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Heart Rate Zones

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Knowing what intensity to work it can be difficult. For general health it is recommended that we should undertake physical activity at moderate intensity which means breathing a little bit harder, feeling warmer but still being able to hold a conversation. For those needing to monitor their fitness levels more closely some people might find it useful to monitor their heart rate whilst exercising

Heart rate training is a useful way in calculating exercise intensity based upon the correlation between heart rate and the body's ability to use oxygen during exercise, also known as VO2. Using this method of training can prevent yourself from over training and also enable an individual to maintain proper training zones during exercise. Heart rate training is relatively accurate and is measured using an individual's maximum heart rate and resting heart rate. Heart rate training can be undertaken by taking the pulse, but is most often monitored with a heart rate monitor.

There are two methods when calculating heart rate. The first method is most commonly used and involves exercising at a percentage of your maximum heart rate; your maximum heart rate can be calculated by subtracting your age from 220. i.e. a 40yr olds maximum heart rate would be approximately 180 beats per minute The American College of Sports Medicine (ACSM) recommends that individuals using this method should train at 77 percent to 90 percent of their maximum heart rate. If a 40yr olds maximum heart rate is 180 beats per minute then their arget heart rate training range would be approximately 126 to 153 beats per minute.

The second method is generally more accurate and is called the Karvonen method. With this method the RHR is subtracted from a persons maximum heart rate to obtain a heart rate reserve (HRR). For example if a person's RHR is 60 and their MHR is 180, then her HRR would be 120 beats per minute. Their HRR is then multiplied by the desired work rate percentage. ACSM recommends that a basic training programme will have target zones that are between 60 percent to 80 percent of her HRR. The RHR is then added back into both numbers found. If an individual's HRR is 120, then her target heart rate training zones would be 132 beats per minute at 60 percent and 156 beats per minute at 80% training intensity.

Aerobic Training

Heart rate training is most often used when developing the cardiovascular system. This is the body's ability to use oxygen and transport carbon dioxide away while working the muscles and allowing them to develop and grow stronger. To improve aerobic capacity, train at 70 percent to 80 percent of your HRR.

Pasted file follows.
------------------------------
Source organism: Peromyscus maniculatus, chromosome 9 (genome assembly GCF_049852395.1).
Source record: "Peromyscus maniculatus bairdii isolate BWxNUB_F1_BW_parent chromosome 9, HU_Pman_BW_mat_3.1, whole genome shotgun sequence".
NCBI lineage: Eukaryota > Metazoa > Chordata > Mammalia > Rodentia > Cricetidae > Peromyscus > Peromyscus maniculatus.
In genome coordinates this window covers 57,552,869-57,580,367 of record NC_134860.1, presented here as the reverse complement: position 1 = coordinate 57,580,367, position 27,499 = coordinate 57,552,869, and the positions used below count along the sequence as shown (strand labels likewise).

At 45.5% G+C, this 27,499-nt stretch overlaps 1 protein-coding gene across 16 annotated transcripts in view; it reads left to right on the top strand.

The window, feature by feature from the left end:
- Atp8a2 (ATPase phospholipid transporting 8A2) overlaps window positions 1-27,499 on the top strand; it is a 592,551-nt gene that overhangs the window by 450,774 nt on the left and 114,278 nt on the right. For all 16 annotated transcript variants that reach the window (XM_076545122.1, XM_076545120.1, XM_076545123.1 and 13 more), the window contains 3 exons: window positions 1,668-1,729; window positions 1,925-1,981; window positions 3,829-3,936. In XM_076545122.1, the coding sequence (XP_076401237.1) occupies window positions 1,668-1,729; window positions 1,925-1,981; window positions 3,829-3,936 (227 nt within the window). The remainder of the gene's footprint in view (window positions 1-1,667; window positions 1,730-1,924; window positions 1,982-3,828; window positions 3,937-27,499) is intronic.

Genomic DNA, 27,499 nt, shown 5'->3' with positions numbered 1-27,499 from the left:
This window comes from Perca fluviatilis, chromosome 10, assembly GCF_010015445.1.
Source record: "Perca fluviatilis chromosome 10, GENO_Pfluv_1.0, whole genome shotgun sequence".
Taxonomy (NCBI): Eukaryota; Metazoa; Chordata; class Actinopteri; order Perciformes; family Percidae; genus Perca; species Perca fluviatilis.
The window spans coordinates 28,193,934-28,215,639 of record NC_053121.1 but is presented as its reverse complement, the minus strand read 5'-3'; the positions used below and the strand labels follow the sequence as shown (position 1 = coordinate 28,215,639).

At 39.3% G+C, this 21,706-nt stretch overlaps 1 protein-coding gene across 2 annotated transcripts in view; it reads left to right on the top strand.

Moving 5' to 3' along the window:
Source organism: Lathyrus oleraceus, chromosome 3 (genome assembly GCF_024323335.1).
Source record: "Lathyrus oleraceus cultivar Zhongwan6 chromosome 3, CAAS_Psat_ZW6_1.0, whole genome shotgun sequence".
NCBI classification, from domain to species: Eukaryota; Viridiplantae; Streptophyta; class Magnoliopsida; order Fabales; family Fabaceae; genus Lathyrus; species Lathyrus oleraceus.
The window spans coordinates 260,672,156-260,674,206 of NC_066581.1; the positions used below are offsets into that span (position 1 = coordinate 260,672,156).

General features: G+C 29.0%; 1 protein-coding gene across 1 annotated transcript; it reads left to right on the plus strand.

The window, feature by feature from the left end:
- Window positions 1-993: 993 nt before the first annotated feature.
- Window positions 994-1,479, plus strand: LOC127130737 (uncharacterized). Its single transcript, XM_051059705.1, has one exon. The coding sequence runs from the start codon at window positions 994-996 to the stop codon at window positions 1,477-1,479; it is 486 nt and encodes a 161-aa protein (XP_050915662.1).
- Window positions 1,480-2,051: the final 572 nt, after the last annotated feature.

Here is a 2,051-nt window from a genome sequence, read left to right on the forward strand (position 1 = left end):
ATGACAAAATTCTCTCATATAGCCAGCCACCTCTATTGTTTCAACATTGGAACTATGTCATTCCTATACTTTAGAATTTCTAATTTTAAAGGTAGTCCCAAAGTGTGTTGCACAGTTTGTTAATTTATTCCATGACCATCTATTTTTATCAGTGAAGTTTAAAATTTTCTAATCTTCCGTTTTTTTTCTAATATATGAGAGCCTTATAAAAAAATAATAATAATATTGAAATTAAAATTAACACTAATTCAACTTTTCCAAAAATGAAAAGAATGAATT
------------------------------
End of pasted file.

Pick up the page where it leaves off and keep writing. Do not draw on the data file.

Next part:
Anaerobic Training

Training at anaerobic levels means "without oxygen." In these zones, you are training and developing your anaerobic threshold and delaying the onset of lactic acid. Lactic acid is formed from incompletely burned carbohydrates, which cause the muscles to contract more slowly. By training at a higher intensity, 81 percent to 90 percent of HRR, an individual can help the body delay the build up of lactic acid, allowing the body to move faster and stronger for longer periods of time.

How to Improve

The best way to improve heart rate training is by slowly increasing your heart rate during short bouts of time. If your target zones are 132 to 156 beats per minute then focus increasing your lower threshold number in five to ten minute increments. Focus on continuous activities that use large muscles groups like running, cycling or swimming.

Rate of Perceived Exertion (RPE) Scale

Monitoring your heart rate during exercise is one of the most effective ways to ensure achieve your goals whether this is weight loss, general fitness or rehabilitation. Although the cost of heart monitors are now reasonably priced, not every has access to one. Fortunately, a perceived exertion scale was developed in 1998 that correlates to your training heart rate, percentage of VO2 max and breathing rate 

The Borg Scale is a method to measure perceived exertion that can be used to determine your intensity level. Research has shown that accurately using a Rate of Perceived Exertion (RPE) scale correlates to training heart rate, percentage of VO2 max (the maximum amount of oxygen that an individual can utilize during intense or maximal exercise)and breathing rate.

There are a number of RPE scales but the most common are the 15-point scale (6-20), and the 9-point scale (1-10).

No exertion at all
7        Extremely Light
8
9         Very Light
10
11       Light
12       60% Max HR
13       Somewhat hard
14       Training zone
15        Hard (Heavy)
16        85% Max HR
17
18
19         Extremely Hard
20        Maximal Exertion